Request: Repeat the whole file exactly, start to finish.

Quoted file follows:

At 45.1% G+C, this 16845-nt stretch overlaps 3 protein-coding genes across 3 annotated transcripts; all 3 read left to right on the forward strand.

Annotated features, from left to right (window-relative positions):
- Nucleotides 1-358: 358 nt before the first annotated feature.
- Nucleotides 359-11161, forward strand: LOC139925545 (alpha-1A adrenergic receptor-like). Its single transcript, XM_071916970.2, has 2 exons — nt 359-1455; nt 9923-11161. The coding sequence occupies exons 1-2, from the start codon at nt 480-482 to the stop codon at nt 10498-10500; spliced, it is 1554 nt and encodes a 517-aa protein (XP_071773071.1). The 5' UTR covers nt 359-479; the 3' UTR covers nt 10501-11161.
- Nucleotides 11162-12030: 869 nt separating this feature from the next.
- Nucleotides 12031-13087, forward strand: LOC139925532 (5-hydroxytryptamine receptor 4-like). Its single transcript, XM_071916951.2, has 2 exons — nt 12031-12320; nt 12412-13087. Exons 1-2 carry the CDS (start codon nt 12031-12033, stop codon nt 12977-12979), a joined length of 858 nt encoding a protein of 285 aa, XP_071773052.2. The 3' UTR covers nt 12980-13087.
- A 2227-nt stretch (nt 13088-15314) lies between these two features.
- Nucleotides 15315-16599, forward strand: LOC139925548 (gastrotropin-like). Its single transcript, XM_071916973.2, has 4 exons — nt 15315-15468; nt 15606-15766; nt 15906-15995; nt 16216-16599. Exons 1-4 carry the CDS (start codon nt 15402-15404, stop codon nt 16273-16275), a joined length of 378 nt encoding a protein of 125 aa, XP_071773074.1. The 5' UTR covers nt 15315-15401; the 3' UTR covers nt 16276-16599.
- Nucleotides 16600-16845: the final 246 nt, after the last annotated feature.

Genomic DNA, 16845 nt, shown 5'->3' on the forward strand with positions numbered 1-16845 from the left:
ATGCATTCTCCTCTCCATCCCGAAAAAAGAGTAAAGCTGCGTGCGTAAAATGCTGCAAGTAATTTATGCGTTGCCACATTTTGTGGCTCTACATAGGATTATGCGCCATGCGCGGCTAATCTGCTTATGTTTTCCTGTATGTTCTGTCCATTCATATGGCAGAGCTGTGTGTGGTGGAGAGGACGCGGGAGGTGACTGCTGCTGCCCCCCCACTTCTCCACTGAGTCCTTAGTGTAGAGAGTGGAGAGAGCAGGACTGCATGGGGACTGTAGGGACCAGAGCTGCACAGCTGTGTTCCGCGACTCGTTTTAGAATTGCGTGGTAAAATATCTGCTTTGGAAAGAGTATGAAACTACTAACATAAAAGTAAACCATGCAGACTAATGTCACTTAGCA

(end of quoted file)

At 45.1% G+C, this 16845-nt stretch overlaps 3 protein-coding genes across 3 annotated transcripts; all 3 read left to right on the forward strand.

Annotated features, from left to right (window-relative positions):
- Nucleotides 1-358: 358 nt before the first annotated feature.
- Nucleotides 359-11161, forward strand: LOC139925545 (alpha-1A adrenergic receptor-like). Its single transcript, XM_071916970.2, has 2 exons — nt 359-1455; nt 9923-11161. The coding sequence occupies exons 1-2, from the start codon at nt 480-482 to the stop codon at nt 10498-10500; spliced, it is 1554 nt and encodes a 517-aa protein (XP_071773071.1). The 5' UTR covers nt 359-479; the 3' UTR covers nt 10501-11161.
- Nucleotides 11162-12030: 869 nt separating this feature from the next.
- Nucleotides 12031-13087, forward strand: LOC139925532 (5-hydroxytryptamine receptor 4-like). Its single transcript, XM_071916951.2, has 2 exons — nt 12031-12320; nt 12412-13087. Exons 1-2 carry the CDS (start codon nt 12031-12033, stop codon nt 12977-12979), a joined length of 858 nt encoding a protein of 285 aa, XP_071773052.2. The 3' UTR covers nt 12980-13087.
- A 2227-nt stretch (nt 13088-15314) lies between these two features.
- Nucleotides 15315-16599, forward strand: LOC139925548 (gastrotropin-like). Its single transcript, XM_071916973.2, has 4 exons — nt 15315-15468; nt 15606-15766; nt 15906-15995; nt 16216-16599. Exons 1-4 carry the CDS (start codon nt 15402-15404, stop codon nt 16273-16275), a joined length of 378 nt encoding a protein of 125 aa, XP_071773074.1. The 5' UTR covers nt 15315-15401; the 3' UTR covers nt 16276-16599.
- Nucleotides 16600-16845: the final 246 nt, after the last annotated feature.

Genomic DNA, 16845 nt, shown 5'->3' on the forward strand with positions numbered 1-16845 from the left:
ATGCATTCTCCTCTCCATCCCGAAAAAAGAGTAAAGCTGCGTGCGTAAAATGCTGCAAGTAATTTATGCGTTGCCACATTTTGTGGCTCTACATAGGATTATGCGCCATGCGCGGCTAATCTGCTTATGTTTTCCTGTATGTTCTGTCCATTCATATGGCAGAGCTGTGTGTGGTGGAGAGGACGCGGGAGGTGACTGCTGCTGCCCCCCCACTTCTCCACTGAGTCCTTAGTGTAGAGAGTGGAGAGAGCAGGACTGCATGGGGACTGTAGGGACCAGAGCTGCACAGCTGTGTTCCGCGACTCGTTTTAGAATTGCGTGGTAAAATATCTGCTTTGGAAAGAGTATGAAACTACTAACATAAAAGTAAACCATGCAGACTAATGTCACTTAGCA